A mixed reaction is anticipated from communities across Fife to modifications to the region’s local development plan.
The long awaited result of an examination of FIFEplan by Scottish Government reporters was published on Friday.
More than 4,000 representations were made by individuals, community groups, businesses, charities and public bodies from throughout the region to the proposed plan mapping out Fife’s development over the next 10 years.
Among the key outcomes were the scrapping of Pipeland as a potential site for the new Madras College and a change to the deadline for delivery of a Cupar relief road.
Once adopted, the revised FIFEplan will also pave the way for an additional 300 houses on top of the 26,000 already proposed.
Despite heavy calls from the construction industry for even more new homes to be permitted, reporters avoided making major change to housing numbers envisaged by Fife Council.
Councillor Lesley Laird, the council’s depute leader and executive spokesperson for economy and planning, said: “I am pleased that we have now received this report which has been long awaited by communities, investors, and the council alike.
“It is encouraging that the reporters’ recommendations seem to have been influenced by the active involvement of those who participated in the plan consultation and that communities have been listened to.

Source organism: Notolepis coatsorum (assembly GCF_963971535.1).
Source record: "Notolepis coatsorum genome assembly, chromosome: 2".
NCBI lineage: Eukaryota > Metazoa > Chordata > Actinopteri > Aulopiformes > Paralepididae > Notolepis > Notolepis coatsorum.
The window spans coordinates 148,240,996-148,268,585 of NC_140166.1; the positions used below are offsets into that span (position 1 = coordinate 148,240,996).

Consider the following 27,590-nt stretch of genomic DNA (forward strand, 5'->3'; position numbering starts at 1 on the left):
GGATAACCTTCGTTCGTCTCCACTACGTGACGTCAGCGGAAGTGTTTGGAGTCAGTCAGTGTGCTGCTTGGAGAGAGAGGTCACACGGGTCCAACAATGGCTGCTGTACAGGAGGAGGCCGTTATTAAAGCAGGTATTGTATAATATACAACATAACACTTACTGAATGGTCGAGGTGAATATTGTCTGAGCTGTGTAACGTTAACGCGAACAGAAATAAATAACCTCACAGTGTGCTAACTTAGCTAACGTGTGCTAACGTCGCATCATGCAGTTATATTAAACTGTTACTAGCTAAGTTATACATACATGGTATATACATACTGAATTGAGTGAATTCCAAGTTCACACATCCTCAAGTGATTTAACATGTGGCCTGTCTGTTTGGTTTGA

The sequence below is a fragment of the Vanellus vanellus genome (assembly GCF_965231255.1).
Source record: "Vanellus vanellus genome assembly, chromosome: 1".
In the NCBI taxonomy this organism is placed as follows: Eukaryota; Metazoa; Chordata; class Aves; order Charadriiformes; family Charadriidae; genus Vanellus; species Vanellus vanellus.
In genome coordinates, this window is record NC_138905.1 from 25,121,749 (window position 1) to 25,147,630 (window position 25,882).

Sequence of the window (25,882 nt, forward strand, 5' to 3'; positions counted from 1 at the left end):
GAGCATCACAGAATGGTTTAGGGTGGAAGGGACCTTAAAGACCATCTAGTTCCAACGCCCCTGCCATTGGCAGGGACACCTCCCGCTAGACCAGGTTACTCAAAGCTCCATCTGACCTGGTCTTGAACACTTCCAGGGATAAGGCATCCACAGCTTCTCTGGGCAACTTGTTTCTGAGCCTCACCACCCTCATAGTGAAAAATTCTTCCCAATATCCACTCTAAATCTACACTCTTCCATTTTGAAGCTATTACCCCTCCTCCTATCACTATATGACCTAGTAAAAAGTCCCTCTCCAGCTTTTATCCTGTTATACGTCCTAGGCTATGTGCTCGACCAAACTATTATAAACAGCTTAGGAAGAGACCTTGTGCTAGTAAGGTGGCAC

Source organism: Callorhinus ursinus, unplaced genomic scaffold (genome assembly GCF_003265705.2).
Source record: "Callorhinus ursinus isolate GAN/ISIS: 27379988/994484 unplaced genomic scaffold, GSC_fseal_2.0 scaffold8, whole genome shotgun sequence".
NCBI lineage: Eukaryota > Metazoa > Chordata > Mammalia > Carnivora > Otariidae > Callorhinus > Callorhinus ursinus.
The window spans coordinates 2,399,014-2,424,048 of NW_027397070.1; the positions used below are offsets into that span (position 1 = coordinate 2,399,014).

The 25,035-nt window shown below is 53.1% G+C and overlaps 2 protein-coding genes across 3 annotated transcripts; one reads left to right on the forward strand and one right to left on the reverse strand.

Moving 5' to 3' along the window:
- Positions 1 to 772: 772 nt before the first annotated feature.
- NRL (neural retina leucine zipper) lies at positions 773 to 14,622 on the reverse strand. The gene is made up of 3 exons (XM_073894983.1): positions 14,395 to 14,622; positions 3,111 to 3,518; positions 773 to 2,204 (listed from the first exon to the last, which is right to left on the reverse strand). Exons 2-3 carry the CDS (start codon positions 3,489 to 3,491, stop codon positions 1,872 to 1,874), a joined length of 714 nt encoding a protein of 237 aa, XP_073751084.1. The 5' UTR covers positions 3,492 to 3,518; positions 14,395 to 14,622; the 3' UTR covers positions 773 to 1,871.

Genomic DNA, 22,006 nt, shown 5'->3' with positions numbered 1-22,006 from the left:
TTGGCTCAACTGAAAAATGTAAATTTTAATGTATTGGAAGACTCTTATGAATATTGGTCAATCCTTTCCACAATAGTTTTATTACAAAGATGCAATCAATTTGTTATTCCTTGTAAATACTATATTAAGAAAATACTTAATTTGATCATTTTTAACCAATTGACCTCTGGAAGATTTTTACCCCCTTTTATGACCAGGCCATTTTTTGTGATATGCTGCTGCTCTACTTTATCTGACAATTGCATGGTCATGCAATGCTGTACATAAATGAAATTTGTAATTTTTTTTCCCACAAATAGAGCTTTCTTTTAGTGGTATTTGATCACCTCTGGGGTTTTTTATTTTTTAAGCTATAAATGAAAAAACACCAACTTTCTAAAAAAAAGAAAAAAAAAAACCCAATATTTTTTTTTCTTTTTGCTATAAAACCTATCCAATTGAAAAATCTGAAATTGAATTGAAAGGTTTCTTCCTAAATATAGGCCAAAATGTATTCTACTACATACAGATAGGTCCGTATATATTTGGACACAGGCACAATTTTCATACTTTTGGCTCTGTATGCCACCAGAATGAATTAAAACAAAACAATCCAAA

“Clearly, not everyone will see the outcome they wanted.
“In those communities where public opinion has sought the removal of sites and that has happened, people will be pleased.
“But in cases where the examination does not support comments into the plan, there will be a need to understand the implications of the reporters’ recommendations.”
The proposed FIFEplan was submitted for examination in August last year and the findings were originally anticipated in June.
Planning officers are considering the details of the 1,150 page report.
Modifications arising from it will be presented to the council’s executive committee in February when the local development plan will be presented for adoption.
The report is available to view online.